Operating a centrifuge takes skill as it must be tuned to the material it is processing. This is accomplished by adjusting feed grain size, rate of feed, rotation velocity, and cycle duration. Centrifuges can be more effective at concentrating gold than other methods of gravity concentration but are generally more expensive.
Other Concentration Methods
Magnets can be used to remove magnetic minerals such as magnetite from concentrate. They can be used after or in conjunction with other method of concentration. One technique for extracting magnetic minerals is to place hand held magnets on the bottom of a pan containing dried concentrate to separate metallic from non metallic material. Care must be taken to avoid losing gold particles during the separation. It can be helpful to cover the magnet with a piece of paper. After magnetic minerals are attracted to the surface of the paper, it is removed to easily discard the metallic material.
Flotation is usually used by large scale miners but can also be applied in small scale operations. It is a process that works best for processing complex ore types, especially ores that are difficult to process using gravity methods. In flotation, a mixture of slurry (crushed ore and water) and frothing agents are added into a flotation machine. A tube releases air into the tank of the machine and an agitator creates air bubbles at the bottom of the tank.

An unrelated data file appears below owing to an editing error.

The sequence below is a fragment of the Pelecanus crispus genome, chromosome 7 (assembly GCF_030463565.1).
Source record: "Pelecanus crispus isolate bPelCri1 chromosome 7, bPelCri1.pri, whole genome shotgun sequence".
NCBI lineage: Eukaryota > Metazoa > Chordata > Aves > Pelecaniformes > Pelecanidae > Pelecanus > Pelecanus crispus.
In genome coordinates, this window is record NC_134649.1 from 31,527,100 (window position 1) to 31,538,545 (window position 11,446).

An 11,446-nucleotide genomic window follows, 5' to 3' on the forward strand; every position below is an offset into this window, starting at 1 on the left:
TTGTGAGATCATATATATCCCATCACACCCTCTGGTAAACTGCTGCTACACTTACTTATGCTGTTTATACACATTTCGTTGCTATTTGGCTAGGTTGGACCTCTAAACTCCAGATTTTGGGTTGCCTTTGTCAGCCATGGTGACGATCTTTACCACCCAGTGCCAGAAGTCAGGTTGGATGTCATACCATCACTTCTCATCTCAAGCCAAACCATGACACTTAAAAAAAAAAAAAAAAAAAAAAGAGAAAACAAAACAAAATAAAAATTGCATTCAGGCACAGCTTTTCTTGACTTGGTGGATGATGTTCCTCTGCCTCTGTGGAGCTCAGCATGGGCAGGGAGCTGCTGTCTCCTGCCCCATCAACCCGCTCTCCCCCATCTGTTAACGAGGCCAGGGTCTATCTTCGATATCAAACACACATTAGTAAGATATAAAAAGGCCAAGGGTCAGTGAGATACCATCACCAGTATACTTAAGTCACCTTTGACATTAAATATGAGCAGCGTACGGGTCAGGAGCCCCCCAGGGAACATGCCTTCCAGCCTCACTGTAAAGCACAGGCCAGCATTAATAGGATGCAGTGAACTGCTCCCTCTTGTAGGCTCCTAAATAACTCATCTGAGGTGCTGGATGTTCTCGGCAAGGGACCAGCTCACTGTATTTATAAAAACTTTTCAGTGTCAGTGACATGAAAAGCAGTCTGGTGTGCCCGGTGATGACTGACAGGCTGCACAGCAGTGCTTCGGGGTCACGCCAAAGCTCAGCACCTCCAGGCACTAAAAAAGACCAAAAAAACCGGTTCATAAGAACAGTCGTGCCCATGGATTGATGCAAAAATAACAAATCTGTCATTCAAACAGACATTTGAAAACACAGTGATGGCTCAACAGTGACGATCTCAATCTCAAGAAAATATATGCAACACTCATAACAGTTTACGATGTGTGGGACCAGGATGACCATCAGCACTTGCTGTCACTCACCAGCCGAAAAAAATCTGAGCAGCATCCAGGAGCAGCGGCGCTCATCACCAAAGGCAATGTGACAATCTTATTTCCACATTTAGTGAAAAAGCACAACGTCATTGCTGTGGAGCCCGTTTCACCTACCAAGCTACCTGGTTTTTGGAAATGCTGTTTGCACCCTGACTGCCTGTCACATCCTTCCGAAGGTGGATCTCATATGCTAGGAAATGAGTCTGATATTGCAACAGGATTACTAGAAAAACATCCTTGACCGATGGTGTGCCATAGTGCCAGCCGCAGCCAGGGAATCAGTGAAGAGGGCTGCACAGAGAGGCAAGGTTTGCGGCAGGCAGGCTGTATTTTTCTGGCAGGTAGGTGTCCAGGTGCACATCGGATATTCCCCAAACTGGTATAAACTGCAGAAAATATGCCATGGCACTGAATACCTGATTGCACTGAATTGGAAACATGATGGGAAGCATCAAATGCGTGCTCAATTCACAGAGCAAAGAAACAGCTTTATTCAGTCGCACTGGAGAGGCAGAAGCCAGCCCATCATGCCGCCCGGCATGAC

Minerals that are hydrophilic, such as gold, attach to the bubbles’ surface and are brought up to the top of the tank. Other minerals fall to the bottom of the tank and are discarded as tailings. Bubbles containing gold and other hydrophilic minerals accumulate at the top of the water level as froth. This froth is then scraped off to create a concentrate of gold and other hydrophilic minerals. Flotation creates high quality concentrates and is good at capturing fine gold. Flotation usually requires a substantial amount of capital investment.
There are a variety of possible frothing agents. Depending on the chemical, specific precautions must be taken when employing the method to protect human health, and waste materials must be disposed of appropriately.
Separation methods, like the ones described above, if employed properly, should yield a high-grade concentrate with a large proportion of gold relative to other materials. However, this gold still needs to be separated from the other remaining minerals before it can be sold. At this point in the process, direct smelting can often be employed as the final stage of gold recovery.
In direct smelting high-grade concentrate is heated until the gold melts. The liquid is then cooled to form a solid mass of gold dore, a semi pure gold alloy, that can reach upwards of 95% purity.